When you are first starting out in business, the people around you can have a profound influence on your direction, approach and even your happiness. If you’re lucky, you’ll be steered in the right direction by a good mentor, but sometimes even the best advice from a mentor doesn’t feel like it at the time. In my case, it turns out the best advice I ever received became one of the major keys to my success once I consistently followed it… but it took me years to realize how powerful that piece of advice was.
Imagine this: I’m in my early 20s and just graduated law school. My future is ahead of me. I’m excited to start living an “L.A. Law” existence… fat paycheck, nice apartment, and a Porsche. I knew I wanted to buy a Porsche. After all, that’s what lawyers do, right? And I worked hard through law school so I could get a job at a great firm. And I did… but I never imagined how much WORK it would be.
Enter my first law office mentor: Don Shindler. Don was a partner in the firm, and like Mr. Miyagi, he believed that the best way to get on track was to start “going through the motions” until the lesson finally sunk in.
At first, I thought he just didn’t like me. He constantly reminded me about tasks, perpetually beat me to the punch (not literally) with follow-ups, and he insisted that I always CC him on all communications. Not important communications, not certain communications, ALL communications. This didn’t feel like the life of a young legal hot shot. It certainly wasn’t what I signed up for.
You see, he had a tickler file set up, so the most time-sensitive items would always appear first. I could never beat him on a follow-up because he had a system for following up and I only had my memory and some notes buried under the other papers on my desk.
At first, it felt like he was insisting on me doing things his way just to piss me off. It felt as if he had a list of all the things I hated to do the most, and he came up with ways to needle me about each of them like a swarm of angry bees. It didn’t help that he also had the authority to fire me if he didn’t like the results.
I struggled with the situation. I truly did.
Then I did something that I should have done sooner. I gave up. No, I didn’t quit, but I gave up trying to fight him on these things every step of the way. I embraced the F-U attitude.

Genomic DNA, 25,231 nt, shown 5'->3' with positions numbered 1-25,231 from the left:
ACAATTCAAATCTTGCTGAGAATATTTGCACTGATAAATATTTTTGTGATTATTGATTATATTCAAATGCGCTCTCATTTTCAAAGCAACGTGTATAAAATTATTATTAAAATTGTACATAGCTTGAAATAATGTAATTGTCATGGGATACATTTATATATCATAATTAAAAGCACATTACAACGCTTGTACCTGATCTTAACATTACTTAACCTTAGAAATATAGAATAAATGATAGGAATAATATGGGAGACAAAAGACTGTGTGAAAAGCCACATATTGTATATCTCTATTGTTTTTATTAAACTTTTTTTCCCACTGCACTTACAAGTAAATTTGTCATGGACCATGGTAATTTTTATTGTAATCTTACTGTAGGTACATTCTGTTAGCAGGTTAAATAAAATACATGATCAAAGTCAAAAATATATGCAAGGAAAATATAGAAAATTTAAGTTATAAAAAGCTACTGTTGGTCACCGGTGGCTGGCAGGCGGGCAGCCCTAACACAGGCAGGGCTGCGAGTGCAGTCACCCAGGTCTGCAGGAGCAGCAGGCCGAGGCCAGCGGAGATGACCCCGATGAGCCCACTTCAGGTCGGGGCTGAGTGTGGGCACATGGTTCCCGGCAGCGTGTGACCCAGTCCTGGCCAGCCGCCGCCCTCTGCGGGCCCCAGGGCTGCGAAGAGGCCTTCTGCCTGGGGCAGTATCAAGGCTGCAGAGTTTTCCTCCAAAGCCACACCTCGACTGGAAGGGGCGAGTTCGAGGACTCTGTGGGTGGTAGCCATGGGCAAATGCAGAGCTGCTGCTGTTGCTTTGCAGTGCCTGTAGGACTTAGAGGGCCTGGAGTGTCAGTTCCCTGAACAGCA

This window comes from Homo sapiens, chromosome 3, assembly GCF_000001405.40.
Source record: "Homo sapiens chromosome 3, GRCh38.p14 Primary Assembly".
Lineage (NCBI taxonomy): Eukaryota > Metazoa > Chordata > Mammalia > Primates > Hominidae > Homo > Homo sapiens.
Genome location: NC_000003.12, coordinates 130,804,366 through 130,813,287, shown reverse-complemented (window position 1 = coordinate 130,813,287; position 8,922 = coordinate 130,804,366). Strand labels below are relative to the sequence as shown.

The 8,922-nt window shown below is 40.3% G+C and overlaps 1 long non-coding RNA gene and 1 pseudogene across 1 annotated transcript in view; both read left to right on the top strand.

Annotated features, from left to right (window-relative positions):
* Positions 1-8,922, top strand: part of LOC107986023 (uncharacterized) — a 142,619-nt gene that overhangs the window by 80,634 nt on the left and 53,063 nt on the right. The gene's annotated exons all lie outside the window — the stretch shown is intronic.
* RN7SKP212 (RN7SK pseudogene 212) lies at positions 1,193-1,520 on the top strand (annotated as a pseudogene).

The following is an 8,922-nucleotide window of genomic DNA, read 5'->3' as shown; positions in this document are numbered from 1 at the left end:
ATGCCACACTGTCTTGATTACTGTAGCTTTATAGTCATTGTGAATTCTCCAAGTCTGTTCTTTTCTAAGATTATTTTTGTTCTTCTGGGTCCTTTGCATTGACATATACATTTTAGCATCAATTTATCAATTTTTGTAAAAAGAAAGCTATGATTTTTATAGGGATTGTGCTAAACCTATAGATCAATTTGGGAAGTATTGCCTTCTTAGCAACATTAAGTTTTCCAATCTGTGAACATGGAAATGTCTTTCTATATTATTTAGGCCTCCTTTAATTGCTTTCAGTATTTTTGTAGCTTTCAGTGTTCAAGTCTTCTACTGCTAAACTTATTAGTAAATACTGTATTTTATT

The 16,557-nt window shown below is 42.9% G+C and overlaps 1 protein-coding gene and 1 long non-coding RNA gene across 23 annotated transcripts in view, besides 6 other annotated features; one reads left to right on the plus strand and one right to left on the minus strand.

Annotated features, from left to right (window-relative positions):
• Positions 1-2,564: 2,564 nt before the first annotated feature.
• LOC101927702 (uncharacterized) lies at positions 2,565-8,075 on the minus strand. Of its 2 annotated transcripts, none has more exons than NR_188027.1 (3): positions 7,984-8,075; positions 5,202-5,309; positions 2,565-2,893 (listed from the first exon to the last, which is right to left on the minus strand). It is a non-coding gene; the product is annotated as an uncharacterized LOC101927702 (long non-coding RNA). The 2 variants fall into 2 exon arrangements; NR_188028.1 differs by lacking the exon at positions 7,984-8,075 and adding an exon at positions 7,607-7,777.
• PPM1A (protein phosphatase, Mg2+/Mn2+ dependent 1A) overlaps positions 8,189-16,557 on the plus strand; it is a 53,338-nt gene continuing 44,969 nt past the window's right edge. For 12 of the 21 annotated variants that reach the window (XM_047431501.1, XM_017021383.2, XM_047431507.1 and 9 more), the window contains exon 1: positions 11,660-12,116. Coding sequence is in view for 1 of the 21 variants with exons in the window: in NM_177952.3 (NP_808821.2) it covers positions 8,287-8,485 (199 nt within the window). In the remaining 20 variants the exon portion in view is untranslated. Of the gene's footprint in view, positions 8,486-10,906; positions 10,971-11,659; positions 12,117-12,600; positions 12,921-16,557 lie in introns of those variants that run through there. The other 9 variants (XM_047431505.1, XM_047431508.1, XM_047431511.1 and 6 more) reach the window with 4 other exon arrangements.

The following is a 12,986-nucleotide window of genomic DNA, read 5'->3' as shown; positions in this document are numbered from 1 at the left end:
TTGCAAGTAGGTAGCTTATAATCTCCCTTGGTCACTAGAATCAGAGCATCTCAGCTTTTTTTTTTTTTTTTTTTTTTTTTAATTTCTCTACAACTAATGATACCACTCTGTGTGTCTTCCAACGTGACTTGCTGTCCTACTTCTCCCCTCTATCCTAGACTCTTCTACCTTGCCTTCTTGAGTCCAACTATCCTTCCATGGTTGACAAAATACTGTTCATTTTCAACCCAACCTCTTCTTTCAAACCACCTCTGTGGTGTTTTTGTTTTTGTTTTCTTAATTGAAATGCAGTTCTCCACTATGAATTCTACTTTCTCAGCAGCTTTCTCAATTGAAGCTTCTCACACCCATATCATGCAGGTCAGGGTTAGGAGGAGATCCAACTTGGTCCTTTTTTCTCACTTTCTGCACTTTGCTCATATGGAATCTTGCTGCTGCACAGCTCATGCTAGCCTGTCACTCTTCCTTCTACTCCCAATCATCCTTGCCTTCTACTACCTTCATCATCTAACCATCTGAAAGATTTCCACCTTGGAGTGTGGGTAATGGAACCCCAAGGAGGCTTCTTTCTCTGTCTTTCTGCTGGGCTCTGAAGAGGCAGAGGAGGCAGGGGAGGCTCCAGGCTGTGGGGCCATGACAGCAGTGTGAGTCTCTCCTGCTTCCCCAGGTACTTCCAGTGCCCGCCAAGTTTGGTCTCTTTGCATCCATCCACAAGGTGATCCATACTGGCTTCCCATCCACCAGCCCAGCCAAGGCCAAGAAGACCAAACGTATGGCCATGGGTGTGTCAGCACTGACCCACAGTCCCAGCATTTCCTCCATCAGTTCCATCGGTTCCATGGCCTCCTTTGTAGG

If you rely on ‘the other guy’ to follow up, you are giving up the certainty that there will be a follow up and allowing uncertainty into what is otherwise a sure thing.
The F-U Attitude
What I discovered is that following up is easier than it sounds. The key is that there is never just one action. If you send an e-mail, schedule a follow-up. If you expect a reply, set a reminder when you should receive it.
If you have the choice between leaving someone on your team (without the F-U attitude) to their own devices, and they may or may not follow-up on their work, then insist they CC you on all communications. They will either get the hang of following up and embrace it, or they’ll stop working with you, but ultimately the job will get done.
When I was at the law firm, I started to make it a game. Could I follow-up before Don? Could I start to beat him to the punch? It took months to evolve my natural inclination to become a follow-upper. It has paid off immensely, and once I had embraced the F-U attitude, it became natural to do it.
I can’t overemphasize how important following up is. If you rely on “the other guy” to follow-up, you are giving up the certainty that there will be a follow-up and allowing uncertainty into what is otherwise a sure thing.
In my recent book Pocket Man: The Unauthorized Autobiography of a Passionate, Personal Promoter, I identify following up as the one early, learnable skill that can close the gap between what an entrepreneur is good at and what they can ultimately accomplish. Mastering the art of the follow-up brought my business from $0 to $50 million and growing.
“Always follow-up” was the best advice I ever received. I use tech tools like the Mailbox app, ActiveInbox, Siri, Google Calendars, Basecamp to make following up easier than ever before.
Let me put this plainly: if you want to win, you need to F-U.
For even more stories about my approach to business, check out my top-rated book, Pocket Man.
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ABOUT SCOTT JORDAN and SCOTTeVEST
Scott Jordan is the CEO and Founder of SCOTTeVEST, which creates multi-pocket clothing designed to carry electronics. He is the author of Pocket Man: The Unauthorized Autobiography of a Passionate, Personal Promoter.
Read a sample of Scott’s book for more about his experience on Shark Tank and the pocket empire he has built.